April 14, 2016

De Beauvoir Town: Boho Chic in Hackney

Back in the 1840s, the grand, mullion-windowed houses of De Beauvoir Square were home to the emerging middle classes. But come the late 1930s, the vibe of De Beauvoir Town was forever changed when the southeast corner was re-designated for industrial use. The result was the creation of a sort of civil north–south divide, with smoky factories and bustling warehouses to the south, the well-to-do residential side to the north, and a business buffer zone in-between.

In the 1960s, factories made way for housing estates, and the remaining warehouses and industrial buildings have been converted into fashionable apartments, artists’ studios, retro furniture shops and cafés with an ethos redolent of neighbouring Shoreditch.


De Beauvoir Town became a conservation area in 1969, and as a true testament to its modern status as an artisanal, gentrified place-to-see-and-be-seen, the Towpath Café on the Regent’s Canal was noted for its boho chic by the New York Times.


The people of De Beauvoir Town

Indeed, the neighbourhood has all the independent deli and craft beer choices that you would expect of a boho chic district. From the gastropubs and restaurants along the canal tow path (a scenic stroll along Regent’s Canal to Victoria Park will take about an hour) to the artsy Rosemary Branch pub theatre and the floating allotment in the Kingsland Basin, it is little wonder that De Beauvoir Town attracts a thriving community of artists, designers and other creative types.


With good nurseries, a well-regarded primary school, an abundance of semi-detached Victorian family houses on wide, pram-friendly, tree-lined streets, and decent transport links to boot, young families, too, are flocking to the area.


Residents’ group the De Beauvoir Association runs a busy calendar of social events, with regular art exhibitions, its Party in the Park every July, annual dog and flower shows, and a gardener’s club for green-fingered residents with gardens (or window boxes).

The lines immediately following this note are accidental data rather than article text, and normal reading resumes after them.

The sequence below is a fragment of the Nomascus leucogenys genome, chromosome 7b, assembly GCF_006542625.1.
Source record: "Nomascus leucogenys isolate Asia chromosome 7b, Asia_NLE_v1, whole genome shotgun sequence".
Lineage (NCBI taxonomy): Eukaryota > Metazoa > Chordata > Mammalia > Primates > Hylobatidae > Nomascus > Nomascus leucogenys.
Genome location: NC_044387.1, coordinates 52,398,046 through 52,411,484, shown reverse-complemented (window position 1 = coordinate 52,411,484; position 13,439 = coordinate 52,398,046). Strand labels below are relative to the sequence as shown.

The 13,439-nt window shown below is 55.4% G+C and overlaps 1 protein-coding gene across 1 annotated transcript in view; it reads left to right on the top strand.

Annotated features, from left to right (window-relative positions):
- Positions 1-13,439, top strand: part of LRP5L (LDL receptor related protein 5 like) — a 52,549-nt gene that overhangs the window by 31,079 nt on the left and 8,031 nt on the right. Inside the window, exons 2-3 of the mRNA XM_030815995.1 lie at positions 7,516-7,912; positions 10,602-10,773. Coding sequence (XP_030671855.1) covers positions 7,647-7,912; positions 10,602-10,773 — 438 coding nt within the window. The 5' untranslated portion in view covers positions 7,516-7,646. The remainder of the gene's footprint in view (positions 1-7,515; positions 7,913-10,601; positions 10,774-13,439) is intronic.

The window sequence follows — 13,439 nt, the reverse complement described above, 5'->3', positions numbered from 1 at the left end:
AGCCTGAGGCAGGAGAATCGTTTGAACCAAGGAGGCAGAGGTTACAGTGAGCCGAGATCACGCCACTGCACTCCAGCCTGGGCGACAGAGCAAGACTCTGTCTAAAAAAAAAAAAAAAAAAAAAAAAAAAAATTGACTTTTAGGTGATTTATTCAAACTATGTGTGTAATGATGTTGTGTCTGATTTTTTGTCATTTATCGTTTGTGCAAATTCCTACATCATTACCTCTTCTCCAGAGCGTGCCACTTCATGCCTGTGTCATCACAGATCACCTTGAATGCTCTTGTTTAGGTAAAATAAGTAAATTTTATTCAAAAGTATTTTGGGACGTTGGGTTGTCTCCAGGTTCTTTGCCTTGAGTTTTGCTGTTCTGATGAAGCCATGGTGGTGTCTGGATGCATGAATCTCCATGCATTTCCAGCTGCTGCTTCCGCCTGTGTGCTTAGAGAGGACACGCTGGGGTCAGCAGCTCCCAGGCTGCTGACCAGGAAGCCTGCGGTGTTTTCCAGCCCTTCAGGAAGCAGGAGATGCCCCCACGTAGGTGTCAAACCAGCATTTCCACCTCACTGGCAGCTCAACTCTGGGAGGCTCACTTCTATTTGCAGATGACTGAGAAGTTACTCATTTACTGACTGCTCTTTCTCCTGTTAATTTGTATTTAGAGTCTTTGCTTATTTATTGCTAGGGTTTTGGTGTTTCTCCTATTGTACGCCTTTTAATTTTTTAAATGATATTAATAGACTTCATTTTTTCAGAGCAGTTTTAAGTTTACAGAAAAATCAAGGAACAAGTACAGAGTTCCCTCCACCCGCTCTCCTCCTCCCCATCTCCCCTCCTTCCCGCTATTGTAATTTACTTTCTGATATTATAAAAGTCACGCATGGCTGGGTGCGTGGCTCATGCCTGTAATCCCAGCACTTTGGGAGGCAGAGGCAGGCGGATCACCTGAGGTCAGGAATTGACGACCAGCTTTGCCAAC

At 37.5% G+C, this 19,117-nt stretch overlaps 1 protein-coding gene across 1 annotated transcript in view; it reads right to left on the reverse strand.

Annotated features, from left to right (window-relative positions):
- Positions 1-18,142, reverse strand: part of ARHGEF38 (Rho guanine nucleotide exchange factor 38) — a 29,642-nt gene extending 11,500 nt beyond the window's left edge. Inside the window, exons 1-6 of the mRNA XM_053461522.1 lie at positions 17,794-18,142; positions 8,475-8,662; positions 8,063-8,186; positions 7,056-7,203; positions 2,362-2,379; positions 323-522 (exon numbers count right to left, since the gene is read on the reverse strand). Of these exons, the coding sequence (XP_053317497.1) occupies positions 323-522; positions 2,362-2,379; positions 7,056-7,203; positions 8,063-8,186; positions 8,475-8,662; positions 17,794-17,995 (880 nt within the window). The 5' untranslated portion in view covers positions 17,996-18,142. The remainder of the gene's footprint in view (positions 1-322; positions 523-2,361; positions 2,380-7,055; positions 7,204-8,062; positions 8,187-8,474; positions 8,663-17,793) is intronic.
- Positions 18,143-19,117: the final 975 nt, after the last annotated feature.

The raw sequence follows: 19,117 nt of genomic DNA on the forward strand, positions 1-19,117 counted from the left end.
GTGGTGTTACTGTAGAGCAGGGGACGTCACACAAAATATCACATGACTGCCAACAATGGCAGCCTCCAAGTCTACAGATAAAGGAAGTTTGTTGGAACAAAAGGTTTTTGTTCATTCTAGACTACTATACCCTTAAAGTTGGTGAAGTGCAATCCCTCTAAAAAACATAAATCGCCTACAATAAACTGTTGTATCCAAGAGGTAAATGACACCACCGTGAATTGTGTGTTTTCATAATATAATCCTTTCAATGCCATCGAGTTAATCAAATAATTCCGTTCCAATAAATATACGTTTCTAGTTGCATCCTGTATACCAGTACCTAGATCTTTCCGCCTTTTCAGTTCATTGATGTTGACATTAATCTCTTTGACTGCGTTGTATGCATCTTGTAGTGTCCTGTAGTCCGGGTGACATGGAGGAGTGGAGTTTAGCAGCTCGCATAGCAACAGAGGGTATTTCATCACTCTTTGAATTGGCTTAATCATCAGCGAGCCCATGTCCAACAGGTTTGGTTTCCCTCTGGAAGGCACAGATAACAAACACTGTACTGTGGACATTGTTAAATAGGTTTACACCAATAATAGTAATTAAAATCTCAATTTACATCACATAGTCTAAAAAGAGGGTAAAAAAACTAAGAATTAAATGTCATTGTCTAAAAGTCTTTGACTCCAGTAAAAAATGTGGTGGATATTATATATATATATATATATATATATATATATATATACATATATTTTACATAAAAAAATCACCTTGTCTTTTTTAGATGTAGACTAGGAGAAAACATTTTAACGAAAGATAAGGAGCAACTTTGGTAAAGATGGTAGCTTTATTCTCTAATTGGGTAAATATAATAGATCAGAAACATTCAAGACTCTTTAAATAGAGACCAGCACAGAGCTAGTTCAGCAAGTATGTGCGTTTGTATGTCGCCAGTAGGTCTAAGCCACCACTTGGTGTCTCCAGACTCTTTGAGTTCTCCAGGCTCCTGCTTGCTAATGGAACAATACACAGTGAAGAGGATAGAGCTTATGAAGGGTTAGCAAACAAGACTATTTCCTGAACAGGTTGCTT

Property prices

With average property prices of just over £744,000 and typical rental fees above £500 per week, the price tag of a De Beauvoir Town lifestyle is not far off that of Shoreditch and Islington, which are sometimes deemed to be more exclusive.


But away from the grand four-bedroomed, gable-roofed £1.5 million+ houses and beautifully kempt rose beds of De Beauvoir Square, more affordable flats and rental properties can still be found in the Reliance Wharf development at the Kingsland Basin and the Benyon Estate. In the post-war tower blocks of De Beauvoir Estate, south of Downham Road, three-bedroom flats tend to fetch around £500,000.


Claims to fame

No artisanal district would be complete without at least one microbrewery. De Beauvoir Town’s offering, the Duke’s Brew and Que, is run by the son of Robert Plant (of Led Zeppelin fame), Lino.


Other famous residents include artists Rebecca Warren and Cedric Christie and singer Beth Orton. Among its well-to-do connections and numerous pleasant quirks, one of De Beauvoir Town’s most notorious residents has to be William Lyttle, christened by the British red-top media as the ‘Mole Man of Hackney’.


Local resident Lyttle spent more than forty years digging tunnels underneath his Mortimer Road property. The tunnels extended 8 meters deep and branched out 20 meters in various directions. Following a pavement collapse and a street-wide power outage caused by Lyttle’s unintentional severing of a 450-volt cable, the Mole Man was evicted.


The story is now a local legend, but it gives some indication of the strong property values in De Beauvoir Town that in 2012 the Mole Man’s derelict property, minus one roof, was sold for £1.12 million.


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If you are looking to buy, sell or rent in De Beauvoir Town or neighbouring areas, we encourage you to get in touch with the friendly area specialists in our Hackney office.

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